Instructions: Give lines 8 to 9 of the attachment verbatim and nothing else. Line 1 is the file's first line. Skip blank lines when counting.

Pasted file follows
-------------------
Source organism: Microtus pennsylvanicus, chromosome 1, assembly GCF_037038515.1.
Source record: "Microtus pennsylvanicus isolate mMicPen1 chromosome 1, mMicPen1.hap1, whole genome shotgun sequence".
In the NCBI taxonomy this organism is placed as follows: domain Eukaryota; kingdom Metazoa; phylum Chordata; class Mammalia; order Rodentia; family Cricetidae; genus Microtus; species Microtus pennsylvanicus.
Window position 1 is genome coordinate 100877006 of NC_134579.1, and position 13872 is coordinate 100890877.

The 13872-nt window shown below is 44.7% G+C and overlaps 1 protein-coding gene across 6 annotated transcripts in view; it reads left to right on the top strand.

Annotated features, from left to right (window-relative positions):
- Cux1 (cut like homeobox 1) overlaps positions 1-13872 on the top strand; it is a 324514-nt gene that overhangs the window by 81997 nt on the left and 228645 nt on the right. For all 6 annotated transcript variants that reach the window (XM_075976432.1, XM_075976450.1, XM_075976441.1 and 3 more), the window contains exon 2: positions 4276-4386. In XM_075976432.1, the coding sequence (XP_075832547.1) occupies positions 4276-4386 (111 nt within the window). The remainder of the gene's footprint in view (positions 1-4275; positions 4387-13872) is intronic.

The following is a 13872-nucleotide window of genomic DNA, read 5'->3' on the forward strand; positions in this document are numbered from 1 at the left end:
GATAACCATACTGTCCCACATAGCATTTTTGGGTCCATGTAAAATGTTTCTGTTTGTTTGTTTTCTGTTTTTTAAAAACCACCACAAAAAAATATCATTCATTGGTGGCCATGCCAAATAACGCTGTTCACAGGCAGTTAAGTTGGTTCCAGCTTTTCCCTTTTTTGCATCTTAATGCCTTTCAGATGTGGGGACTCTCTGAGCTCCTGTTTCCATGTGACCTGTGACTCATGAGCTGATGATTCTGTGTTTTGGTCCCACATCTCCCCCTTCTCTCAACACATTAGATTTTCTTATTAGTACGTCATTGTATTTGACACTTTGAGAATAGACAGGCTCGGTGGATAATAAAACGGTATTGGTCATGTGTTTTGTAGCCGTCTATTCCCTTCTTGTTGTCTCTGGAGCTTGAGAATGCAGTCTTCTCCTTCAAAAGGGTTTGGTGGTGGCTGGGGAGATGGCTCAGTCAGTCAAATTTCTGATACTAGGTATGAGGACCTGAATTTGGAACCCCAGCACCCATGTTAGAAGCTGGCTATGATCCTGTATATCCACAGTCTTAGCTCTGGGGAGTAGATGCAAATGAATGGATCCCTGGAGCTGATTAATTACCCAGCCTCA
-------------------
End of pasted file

The following is a 13872-nucleotide window of genomic DNA, read 5'->3' on the forward strand; positions in this document are numbered from 1 at the left end:
GATAACCATACTGTCCCACATAGCATTTTTGGGTCCATGTAAAATGTTTCTGTTTGTTTGTTTTCTGTTTTTTAAAAACCACCACAAAAAAATATCATTCATTGGTGGCCATGCCAAATAACGCTGTTCACAGGCAGTTAAGTTGGTTCCAGCTTTTCCCTTTTTTGCATCTTAATGCCTTTCAGATGTGGGGACTCTCTGAGCTCCTGTTTCCATGTGACCTGTGACTCATGAGCTGATGATTCTGTGTTTTGGTCCCACATCTCCCCCTTCTCTCAACACATTAGATTTTCTTATTAGTACGTCATTGTATTTGACACTTTGAGAATAGACAGGCTCGGTGGATAATAAAACGGTATTGGTCATGTGTTTTGTAGCCGTCTATTCCCTTCTTGTTGTCTCTGGAGCTTGAGAATGCAGTCTTCTCCTTCAAAAGGGTTTGGTGGTGGCTGGGGAGATGGCTCAGTCAGTCAAATTTCTGATACTAGGTATGAGGACCTGAATTTGGAACCCCAGCACCCATGTTAGAAGCTGGCTATGATCCTGTATATCCACAGTCTTAGCTCTGGGGAGTAGATGCAAATGAATGGATCCCTGGAGCTGATTAATTACCCAGCCTCA